By way of example: The other day, I was in a store and bought the new Baroness CD. It included a plastic slipcover (which I don’t care about), a booklet that included the artwork (pretty great) and lyrics (which I don’t really care about) and liner notes (which I always read four or five times), a bonus live CD (which I don’t really care about) and the music CD (which has a pretty great drum sound, in case no one has mentioned it). Relapse/the band is trying to sweeten the deal by giving me more than I could have downloaded for free. In doing so, they’ve provided me with some stuff I like and other stuff that’s wasted effort. (But I appreciate the effort, Relapse/the band.)

Off the bat: let’s agree to put ethics aside for this discussion. I absolutely don’t care if anyone thinks it’s right or wrong to download music for free, create planetary waste through psysical packaging or even polluting the world in general by releasing music that’s better left unmade. I’m just curious about your greedy desires and expectations, be they right or wrong.

I’ve been mulling this over as I think about what we’re going to have available for our next record. I’ve got three somewhat contradictory things about getting music that are important to me:

  1. I want to be able to hear whatever song I want whenever I want. Having a digital file on a portable music player comes close to accomplish this. MySpace will often quickly deliver four or five songs of a band I’m curious about. YouTube usually provides a quick version of any song that’s reasonably popular (for when I want to hear the breakdown on Carly Simon’s “Nobody Does it Better” – something I would NEVER buy.)
  2. I want a high quality recording that I will be able to listen to forever. This is where vinyl is preferred. It allows the artist to stretch out by showcasing the quality of the recording and providing a broader visual/physical pallette for artwork and information. I am absolutely confident that I will be able to happily listen to my vinyl copy of The IVth Crusade when I am 85; the music I have stored on my hard drive… well, probably not.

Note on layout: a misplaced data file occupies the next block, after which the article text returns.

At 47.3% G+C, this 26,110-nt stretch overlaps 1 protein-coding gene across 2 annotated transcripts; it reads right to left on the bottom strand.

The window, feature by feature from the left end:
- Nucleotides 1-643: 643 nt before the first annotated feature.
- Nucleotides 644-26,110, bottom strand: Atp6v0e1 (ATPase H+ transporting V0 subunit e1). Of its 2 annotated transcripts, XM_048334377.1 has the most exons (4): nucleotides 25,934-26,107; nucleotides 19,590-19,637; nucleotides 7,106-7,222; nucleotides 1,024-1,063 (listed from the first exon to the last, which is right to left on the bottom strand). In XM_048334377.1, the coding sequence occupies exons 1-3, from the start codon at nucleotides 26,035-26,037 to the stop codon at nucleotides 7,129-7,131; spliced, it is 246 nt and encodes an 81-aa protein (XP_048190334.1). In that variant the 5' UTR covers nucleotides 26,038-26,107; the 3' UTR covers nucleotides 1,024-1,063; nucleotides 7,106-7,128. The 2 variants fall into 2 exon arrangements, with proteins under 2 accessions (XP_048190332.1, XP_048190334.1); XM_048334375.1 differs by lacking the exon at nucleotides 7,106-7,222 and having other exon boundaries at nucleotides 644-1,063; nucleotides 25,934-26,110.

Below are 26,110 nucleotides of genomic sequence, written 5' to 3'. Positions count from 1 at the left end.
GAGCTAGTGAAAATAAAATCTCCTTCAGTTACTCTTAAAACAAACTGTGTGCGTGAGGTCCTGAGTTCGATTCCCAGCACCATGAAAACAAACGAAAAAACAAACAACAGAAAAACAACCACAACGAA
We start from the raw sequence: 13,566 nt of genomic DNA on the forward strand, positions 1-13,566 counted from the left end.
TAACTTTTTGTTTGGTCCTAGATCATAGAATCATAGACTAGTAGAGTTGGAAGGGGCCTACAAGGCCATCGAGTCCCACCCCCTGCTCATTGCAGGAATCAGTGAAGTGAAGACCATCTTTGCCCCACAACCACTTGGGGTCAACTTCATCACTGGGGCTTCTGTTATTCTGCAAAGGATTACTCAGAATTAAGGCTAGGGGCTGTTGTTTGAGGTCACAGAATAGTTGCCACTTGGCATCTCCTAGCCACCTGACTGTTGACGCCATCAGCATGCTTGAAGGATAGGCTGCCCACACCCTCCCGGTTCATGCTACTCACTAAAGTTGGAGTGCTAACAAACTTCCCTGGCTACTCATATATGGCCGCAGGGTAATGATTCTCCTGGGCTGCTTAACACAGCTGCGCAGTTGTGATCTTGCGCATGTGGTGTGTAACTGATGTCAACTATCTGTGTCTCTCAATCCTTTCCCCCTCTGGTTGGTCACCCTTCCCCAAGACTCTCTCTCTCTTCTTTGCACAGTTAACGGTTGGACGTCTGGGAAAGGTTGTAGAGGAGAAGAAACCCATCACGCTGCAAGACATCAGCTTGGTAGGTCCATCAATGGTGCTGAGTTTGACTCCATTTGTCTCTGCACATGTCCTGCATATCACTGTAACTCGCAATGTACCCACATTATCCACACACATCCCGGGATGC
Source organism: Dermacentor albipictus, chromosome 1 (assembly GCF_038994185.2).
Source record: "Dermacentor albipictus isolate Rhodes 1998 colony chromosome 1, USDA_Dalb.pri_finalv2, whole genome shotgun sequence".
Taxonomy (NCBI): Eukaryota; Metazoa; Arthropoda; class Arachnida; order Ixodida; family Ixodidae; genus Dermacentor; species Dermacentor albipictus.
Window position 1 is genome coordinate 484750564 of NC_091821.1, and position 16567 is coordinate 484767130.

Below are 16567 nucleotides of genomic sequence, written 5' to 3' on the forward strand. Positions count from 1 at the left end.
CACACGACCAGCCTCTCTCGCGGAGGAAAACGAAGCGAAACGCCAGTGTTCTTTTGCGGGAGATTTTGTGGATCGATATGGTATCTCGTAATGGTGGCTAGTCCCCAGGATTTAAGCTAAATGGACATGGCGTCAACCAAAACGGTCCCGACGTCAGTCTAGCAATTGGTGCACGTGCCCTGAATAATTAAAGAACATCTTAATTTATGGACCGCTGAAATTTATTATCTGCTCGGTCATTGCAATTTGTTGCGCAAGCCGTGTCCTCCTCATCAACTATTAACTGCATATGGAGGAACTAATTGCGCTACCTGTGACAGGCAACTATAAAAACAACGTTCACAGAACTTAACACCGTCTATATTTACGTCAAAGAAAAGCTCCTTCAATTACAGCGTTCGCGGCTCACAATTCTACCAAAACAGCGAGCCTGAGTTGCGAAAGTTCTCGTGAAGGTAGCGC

3. I want to ensure that the musicians (and others) are rewarded for their effort. Still keeping the ethics of it off the table – I know that a band (and recording studio and label and manufacturer and distributor and store that is rewarded ($$$) for delivering me something that I value will be incentivized to continue to do so in the future. If someone takes the effort and money to create more than a ‘recorded in a bedroom on a laptop with the microphone embedded in their Logitec webcam’ version of some songs they wrote and it’s worth it, I want them to keep doing that.

How about you? Do you ever download something and then go buy it? Do you get a thrill out of the whole package of a piece of music? Do you have an erotic love for that plastic security strip over the tops of CDs that leaves behind a gummy residue on the jewel case no matter how many goddam times you try to avoid it? If so, or not, why? What format would you want your favorite record to be in?

As for us, we’ve settled on fpur different formats for the release. Three are easy and the other is pretty esoteric. If you can guess all four in the comments, I’ll send you a copy of the last 7 inch we did and a t-shirt.


Participate in the format wars by visiting The Austerity Program on MySpace.